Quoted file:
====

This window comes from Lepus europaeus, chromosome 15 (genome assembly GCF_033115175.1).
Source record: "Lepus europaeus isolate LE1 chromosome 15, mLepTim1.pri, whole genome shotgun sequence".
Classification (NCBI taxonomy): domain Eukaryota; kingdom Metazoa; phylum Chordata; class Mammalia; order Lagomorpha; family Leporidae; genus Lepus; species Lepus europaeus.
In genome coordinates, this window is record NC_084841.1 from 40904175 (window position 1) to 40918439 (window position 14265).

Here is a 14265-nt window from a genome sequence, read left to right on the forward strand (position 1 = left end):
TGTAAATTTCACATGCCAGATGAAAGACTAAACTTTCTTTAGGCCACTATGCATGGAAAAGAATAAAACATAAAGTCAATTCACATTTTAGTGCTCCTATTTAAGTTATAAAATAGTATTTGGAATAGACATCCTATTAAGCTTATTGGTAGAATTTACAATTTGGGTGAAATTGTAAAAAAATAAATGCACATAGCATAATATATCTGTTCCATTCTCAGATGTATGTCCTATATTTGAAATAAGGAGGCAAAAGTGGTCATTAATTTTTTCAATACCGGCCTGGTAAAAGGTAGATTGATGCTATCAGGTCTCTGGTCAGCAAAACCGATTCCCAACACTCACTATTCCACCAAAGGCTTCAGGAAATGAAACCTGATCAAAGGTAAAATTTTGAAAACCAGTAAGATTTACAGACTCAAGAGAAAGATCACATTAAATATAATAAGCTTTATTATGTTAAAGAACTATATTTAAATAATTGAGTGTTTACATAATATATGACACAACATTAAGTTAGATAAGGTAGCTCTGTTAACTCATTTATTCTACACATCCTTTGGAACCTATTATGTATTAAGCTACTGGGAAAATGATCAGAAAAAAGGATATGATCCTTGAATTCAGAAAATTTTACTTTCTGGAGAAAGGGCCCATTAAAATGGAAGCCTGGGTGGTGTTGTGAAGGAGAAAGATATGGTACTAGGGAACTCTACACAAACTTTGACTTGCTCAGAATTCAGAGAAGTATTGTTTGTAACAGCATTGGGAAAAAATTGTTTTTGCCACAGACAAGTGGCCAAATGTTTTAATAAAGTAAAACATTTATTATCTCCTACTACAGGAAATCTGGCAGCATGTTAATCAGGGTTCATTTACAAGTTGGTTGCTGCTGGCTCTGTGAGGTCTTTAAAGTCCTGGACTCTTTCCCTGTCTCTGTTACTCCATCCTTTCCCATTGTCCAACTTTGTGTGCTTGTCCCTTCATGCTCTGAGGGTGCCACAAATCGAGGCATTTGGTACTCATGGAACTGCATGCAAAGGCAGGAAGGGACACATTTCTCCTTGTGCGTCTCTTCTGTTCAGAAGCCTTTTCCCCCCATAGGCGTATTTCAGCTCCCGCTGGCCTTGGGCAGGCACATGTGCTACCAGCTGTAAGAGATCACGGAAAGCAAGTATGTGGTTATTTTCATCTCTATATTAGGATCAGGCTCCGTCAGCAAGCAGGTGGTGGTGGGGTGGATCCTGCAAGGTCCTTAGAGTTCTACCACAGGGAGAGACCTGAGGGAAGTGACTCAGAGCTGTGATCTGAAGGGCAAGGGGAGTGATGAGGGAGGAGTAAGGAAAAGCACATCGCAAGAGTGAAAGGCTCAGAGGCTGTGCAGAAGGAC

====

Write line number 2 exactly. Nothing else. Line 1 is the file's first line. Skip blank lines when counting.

Source record: "Lepus europaeus isolate LE1 chromosome 15, mLepTim1.pri, whole genome shotgun sequence".